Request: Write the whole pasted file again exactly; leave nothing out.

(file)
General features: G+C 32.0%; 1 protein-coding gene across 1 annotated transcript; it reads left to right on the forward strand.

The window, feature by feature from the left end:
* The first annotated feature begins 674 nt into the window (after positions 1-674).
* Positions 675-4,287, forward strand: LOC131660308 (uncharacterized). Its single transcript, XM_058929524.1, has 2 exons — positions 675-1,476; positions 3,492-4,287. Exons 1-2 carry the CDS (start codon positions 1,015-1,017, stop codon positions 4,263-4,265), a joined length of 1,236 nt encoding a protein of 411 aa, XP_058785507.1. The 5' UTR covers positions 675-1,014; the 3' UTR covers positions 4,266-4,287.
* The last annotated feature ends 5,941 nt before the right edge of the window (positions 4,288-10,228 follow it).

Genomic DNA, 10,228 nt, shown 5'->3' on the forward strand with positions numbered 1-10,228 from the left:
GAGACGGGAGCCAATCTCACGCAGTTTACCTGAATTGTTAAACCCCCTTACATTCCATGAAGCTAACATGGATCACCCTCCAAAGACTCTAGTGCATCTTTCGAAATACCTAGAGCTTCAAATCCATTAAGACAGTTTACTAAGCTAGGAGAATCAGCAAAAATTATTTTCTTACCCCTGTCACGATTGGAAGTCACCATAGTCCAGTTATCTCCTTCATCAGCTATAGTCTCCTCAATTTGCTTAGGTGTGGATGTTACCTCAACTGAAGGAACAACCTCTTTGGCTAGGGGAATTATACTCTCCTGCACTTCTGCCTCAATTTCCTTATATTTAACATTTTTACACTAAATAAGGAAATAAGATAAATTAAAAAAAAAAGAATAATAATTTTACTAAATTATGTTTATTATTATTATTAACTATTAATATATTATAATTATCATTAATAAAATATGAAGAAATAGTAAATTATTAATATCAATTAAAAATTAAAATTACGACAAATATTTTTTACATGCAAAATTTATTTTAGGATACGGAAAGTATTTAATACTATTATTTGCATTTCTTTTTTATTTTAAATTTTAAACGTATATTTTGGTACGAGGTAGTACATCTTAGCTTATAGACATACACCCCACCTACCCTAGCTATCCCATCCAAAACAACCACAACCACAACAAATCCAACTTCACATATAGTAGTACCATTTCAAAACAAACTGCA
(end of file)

General features: G+C 32.0%; 1 protein-coding gene across 1 annotated transcript; it reads left to right on the forward strand.

The window, feature by feature from the left end:
* The first annotated feature begins 674 nt into the window (after positions 1-674).
* Positions 675-4,287, forward strand: LOC131660308 (uncharacterized). Its single transcript, XM_058929524.1, has 2 exons — positions 675-1,476; positions 3,492-4,287. Exons 1-2 carry the CDS (start codon positions 1,015-1,017, stop codon positions 4,263-4,265), a joined length of 1,236 nt encoding a protein of 411 aa, XP_058785507.1. The 5' UTR covers positions 675-1,014; the 3' UTR covers positions 4,266-4,287.
* The last annotated feature ends 5,941 nt before the right edge of the window (positions 4,288-10,228 follow it).

Genomic DNA, 10,228 nt, shown 5'->3' on the forward strand with positions numbered 1-10,228 from the left:
GAGACGGGAGCCAATCTCACGCAGTTTACCTGAATTGTTAAACCCCCTTACATTCCATGAAGCTAACATGGATCACCCTCCAAAGACTCTAGTGCATCTTTCGAAATACCTAGAGCTTCAAATCCATTAAGACAGTTTACTAAGCTAGGAGAATCAGCAAAAATTATTTTCTTACCCCTGTCACGATTGGAAGTCACCATAGTCCAGTTATCTCCTTCATCAGCTATAGTCTCCTCAATTTGCTTAGGTGTGGATGTTACCTCAACTGAAGGAACAACCTCTTTGGCTAGGGGAATTATACTCTCCTGCACTTCTGCCTCAATTTCCTTATATTTAACATTTTTACACTAAATAAGGAAATAAGATAAATTAAAAAAAAAAGAATAATAATTTTACTAAATTATGTTTATTATTATTATTAACTATTAATATATTATAATTATCATTAATAAAATATGAAGAAATAGTAAATTATTAATATCAATTAAAAATTAAAATTACGACAAATATTTTTTACATGCAAAATTTATTTTAGGATACGGAAAGTATTTAATACTATTATTTGCATTTCTTTTTTATTTTAAATTTTAAACGTATATTTTGGTACGAGGTAGTACATCTTAGCTTATAGACATACACCCCACCTACCCTAGCTATCCCATCCAAAACAACCACAACCACAACAAATCCAACTTCACATATAGTAGTACCATTTCAAAACAAACTGCA